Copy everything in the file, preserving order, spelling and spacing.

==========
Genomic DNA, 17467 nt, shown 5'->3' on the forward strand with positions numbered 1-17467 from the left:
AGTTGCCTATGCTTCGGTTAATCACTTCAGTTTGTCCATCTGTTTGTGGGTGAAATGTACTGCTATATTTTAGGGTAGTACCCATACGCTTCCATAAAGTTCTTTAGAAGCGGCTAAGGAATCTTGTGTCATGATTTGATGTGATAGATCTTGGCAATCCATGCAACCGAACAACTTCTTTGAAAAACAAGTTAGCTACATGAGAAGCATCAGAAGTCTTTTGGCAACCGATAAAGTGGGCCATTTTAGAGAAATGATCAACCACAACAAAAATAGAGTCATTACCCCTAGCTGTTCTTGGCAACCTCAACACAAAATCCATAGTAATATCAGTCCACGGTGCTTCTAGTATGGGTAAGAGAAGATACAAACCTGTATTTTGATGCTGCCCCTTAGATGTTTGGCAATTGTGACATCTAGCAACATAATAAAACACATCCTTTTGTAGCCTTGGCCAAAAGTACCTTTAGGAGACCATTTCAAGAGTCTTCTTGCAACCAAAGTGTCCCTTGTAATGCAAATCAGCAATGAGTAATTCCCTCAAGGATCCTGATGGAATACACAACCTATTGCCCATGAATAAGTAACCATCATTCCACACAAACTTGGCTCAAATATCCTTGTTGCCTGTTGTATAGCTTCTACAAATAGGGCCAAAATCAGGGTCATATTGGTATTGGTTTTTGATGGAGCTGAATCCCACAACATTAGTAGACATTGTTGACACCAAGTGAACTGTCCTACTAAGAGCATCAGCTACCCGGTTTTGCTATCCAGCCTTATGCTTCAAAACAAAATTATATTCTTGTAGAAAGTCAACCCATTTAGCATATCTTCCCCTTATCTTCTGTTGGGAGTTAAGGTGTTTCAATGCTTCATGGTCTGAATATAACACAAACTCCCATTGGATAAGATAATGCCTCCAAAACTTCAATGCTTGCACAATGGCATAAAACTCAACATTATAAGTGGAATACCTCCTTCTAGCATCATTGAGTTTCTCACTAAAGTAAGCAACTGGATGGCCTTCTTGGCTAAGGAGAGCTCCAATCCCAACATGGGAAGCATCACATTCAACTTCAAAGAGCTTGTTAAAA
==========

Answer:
Genomic DNA, 17467 nt, shown 5'->3' on the forward strand with positions numbered 1-17467 from the left:
AGTTGCCTATGCTTCGGTTAATCACTTCAGTTTGTCCATCTGTTTGTGGGTGAAATGTACTGCTATATTTTAGGGTAGTACCCATACGCTTCCATAAAGTTCTTTAGAAGCGGCTAAGGAATCTTGTGTCATGATTTGATGTGATAGATCTTGGCAATCCATGCAACCGAACAACTTCTTTGAAAAACAAGTTAGCTACATGAGAAGCATCAGAAGTCTTTTGGCAACCGATAAAGTGGGCCATTTTAGAGAAATGATCAACCACAACAAAAATAGAGTCATTACCCCTAGCTGTTCTTGGCAACCTCAACACAAAATCCATAGTAATATCAGTCCACGGTGCTTCTAGTATGGGTAAGAGAAGATACAAACCTGTATTTTGATGCTGCCCCTTAGATGTTTGGCAATTGTGACATCTAGCAACATAATAAAACACATCCTTTTGTAGCCTTGGCCAAAAGTACCTTTAGGAGACCATTTCAAGAGTCTTCTTGCAACCAAAGTGTCCCTTGTAATGCAAATCAGCAATGAGTAATTCCCTCAAGGATCCTGATGGAATACACAACCTATTGCCCATGAATAAGTAACCATCATTCCACACAAACTTGGCTCAAATATCCTTGTTGCCTGTTGTATAGCTTCTACAAATAGGGCCAAAATCAGGGTCATATTGGTATTGGTTTTTGATGGAGCTGAATCCCACAACATTAGTAGACATTGTTGACACCAAGTGAACTGTCCTACTAAGAGCATCAGCTACCCGGTTTTGCTATCCAGCCTTATGCTTCAAAACAAAATTATATTCTTGTAGAAAGTCAACCCATTTAGCATATCTTCCCCTTATCTTCTGTTGGGAGTTAAGGTGTTTCAATGCTTCATGGTCTGAATATAACACAAACTCCCATTGGATAAGATAATGCCTCCAAAACTTCAATGCTTGCACAATGGCATAAAACTCAACATTATAAGTGGAATACCTCCTTCTAGCATCATTGAGTTTCTCACTAAAGTAAGCAACTGGATGGCCTTCTTGGCTAAGGAGAGCTCCAATCCCAACATGGGAAGCATCACATTCAACTTCAAAGAGCTTGTTAAAA